South Africa’s recently appointed special envoys on investment are poised to present South Africa as an attractive investment destination with unrealised potential, bouyed by a new optimism, with improving business confidence, customer confidence and investor sentiment, President Cyril Ramaphosa has told Parliament.
President Ramaphosa briefed Parliament on South Africa’s investment drive as part of responding to Questions for Oral Reply in the National Assembly today, Tuesday, 08 May 2018.
President Ramaphosa told Parliament the special envoys he appointed to meet with potential investors would convey a message that South Africa is on a path of economic renewal.
The President also had an opportunity to brief the nation on other issues, including on the role of competition authorities in opening up markets and promoting small business, and on measures undertaken to restore the credibility of the country’s security agencies.
Question 1 � President Ramaphosa on the country’s investment drive
Last month, I appointed four special envoys on investment to meet with potential investors in South Africa and around the world as part of a new investment drive.
This is in preparation for an Investment Conference to be held later this year.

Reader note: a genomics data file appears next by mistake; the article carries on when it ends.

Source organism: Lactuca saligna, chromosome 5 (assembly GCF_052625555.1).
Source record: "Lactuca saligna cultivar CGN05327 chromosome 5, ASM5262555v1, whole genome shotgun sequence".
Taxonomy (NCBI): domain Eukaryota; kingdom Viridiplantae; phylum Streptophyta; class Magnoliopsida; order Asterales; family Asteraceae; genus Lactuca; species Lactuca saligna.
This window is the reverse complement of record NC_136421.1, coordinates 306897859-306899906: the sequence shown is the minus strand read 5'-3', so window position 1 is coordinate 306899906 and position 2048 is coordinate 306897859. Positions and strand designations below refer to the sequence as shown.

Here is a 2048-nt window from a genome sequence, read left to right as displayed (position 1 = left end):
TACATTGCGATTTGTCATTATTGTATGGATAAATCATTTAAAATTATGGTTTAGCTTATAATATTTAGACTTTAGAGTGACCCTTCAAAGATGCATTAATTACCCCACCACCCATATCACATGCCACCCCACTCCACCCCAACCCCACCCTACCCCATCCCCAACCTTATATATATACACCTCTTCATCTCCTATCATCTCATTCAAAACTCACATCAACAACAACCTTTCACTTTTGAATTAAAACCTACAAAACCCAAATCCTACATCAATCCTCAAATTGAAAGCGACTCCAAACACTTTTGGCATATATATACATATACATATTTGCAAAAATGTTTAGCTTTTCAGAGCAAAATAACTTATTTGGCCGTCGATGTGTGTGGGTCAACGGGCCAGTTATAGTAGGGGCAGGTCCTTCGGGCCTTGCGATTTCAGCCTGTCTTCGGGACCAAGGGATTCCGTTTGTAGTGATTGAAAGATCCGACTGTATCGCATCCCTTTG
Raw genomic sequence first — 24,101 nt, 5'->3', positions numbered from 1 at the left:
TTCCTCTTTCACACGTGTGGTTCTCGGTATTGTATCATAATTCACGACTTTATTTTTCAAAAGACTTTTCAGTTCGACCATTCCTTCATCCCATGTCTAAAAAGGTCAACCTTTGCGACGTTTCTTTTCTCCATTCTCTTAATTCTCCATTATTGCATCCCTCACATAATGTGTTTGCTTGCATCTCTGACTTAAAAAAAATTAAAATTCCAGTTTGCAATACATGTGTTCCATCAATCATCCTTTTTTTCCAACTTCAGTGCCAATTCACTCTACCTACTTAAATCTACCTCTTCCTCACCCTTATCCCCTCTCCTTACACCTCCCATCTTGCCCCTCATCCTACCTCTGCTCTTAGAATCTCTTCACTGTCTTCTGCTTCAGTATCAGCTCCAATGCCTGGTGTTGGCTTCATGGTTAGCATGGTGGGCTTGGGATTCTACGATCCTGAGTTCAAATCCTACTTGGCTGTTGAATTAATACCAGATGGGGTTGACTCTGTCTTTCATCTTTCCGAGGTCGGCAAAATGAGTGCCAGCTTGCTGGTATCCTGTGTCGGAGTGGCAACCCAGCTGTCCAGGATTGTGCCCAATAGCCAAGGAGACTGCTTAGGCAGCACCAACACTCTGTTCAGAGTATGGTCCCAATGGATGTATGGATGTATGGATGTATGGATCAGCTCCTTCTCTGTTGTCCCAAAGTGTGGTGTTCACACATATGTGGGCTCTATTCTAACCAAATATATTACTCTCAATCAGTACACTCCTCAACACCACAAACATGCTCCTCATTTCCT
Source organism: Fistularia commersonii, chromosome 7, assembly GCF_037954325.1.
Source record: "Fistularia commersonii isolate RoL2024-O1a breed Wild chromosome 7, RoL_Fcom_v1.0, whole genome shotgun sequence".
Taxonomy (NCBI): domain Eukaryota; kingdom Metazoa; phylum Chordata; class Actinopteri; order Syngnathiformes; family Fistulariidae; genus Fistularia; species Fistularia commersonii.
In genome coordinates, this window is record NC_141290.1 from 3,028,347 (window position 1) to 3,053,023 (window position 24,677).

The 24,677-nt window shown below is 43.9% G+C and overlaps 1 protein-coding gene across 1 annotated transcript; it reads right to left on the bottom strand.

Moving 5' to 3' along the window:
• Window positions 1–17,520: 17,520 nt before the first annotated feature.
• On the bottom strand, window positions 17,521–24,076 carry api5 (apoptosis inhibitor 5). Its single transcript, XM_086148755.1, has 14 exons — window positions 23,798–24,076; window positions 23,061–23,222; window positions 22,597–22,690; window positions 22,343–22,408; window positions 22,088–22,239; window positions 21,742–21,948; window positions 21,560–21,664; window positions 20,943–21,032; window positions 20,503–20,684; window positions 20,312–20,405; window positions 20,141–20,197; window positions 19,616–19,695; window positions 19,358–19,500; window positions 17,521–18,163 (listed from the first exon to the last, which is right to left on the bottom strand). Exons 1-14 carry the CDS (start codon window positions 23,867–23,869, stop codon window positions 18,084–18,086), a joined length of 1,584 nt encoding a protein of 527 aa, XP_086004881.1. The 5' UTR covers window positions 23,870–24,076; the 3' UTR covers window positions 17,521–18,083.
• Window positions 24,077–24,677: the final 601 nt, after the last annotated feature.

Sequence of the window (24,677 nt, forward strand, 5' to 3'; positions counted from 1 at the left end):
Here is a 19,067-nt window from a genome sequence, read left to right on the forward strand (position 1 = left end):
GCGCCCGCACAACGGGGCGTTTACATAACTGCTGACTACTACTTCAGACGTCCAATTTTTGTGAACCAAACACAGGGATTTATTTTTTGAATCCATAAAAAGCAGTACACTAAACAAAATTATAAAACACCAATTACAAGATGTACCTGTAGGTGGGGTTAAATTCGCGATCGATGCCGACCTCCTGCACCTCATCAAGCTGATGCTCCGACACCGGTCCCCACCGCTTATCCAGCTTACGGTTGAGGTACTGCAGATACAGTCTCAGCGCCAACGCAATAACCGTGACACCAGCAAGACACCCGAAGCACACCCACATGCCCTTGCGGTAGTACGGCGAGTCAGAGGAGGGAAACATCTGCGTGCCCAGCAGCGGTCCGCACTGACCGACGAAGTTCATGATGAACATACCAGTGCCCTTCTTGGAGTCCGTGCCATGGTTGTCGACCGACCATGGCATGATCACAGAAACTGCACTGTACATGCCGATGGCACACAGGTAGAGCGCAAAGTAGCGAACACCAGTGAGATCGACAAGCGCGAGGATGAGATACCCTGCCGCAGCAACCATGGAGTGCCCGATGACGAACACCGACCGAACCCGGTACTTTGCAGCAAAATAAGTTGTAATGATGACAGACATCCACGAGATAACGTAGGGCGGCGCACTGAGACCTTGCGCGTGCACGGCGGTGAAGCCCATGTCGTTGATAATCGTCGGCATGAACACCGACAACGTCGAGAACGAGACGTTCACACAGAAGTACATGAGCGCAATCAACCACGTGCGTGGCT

The message that these special envoys will convey to potential investors is that South Africa is on a path of economic renewal.
They will explain why the country is an attractive investment destination with as yet unrealised potential.
Their message will be that South Africa is bouyed by a new optimism, with improving business confidence, consumer confidence and investor sentiment.
Government is working on a social compact with business, labour and civil society on a transformed and inclusive growth path.
An important part of building the social compact is the work that has started towards a Jobs Summit, in which all social partners will make specific commitments to contribute to faster job creation.
The envoys will indicate that the economy is being well managed.
Government is consolidating fiscal debt, our currency has strengthened and South African bonds are the best performing among emerging markets in 2018.
Government is working to root out corruption and instituting turn around strategies at state owned entities.
New boards are already in place at Eskom and Denel, and an interim board has been put in place at Prasa.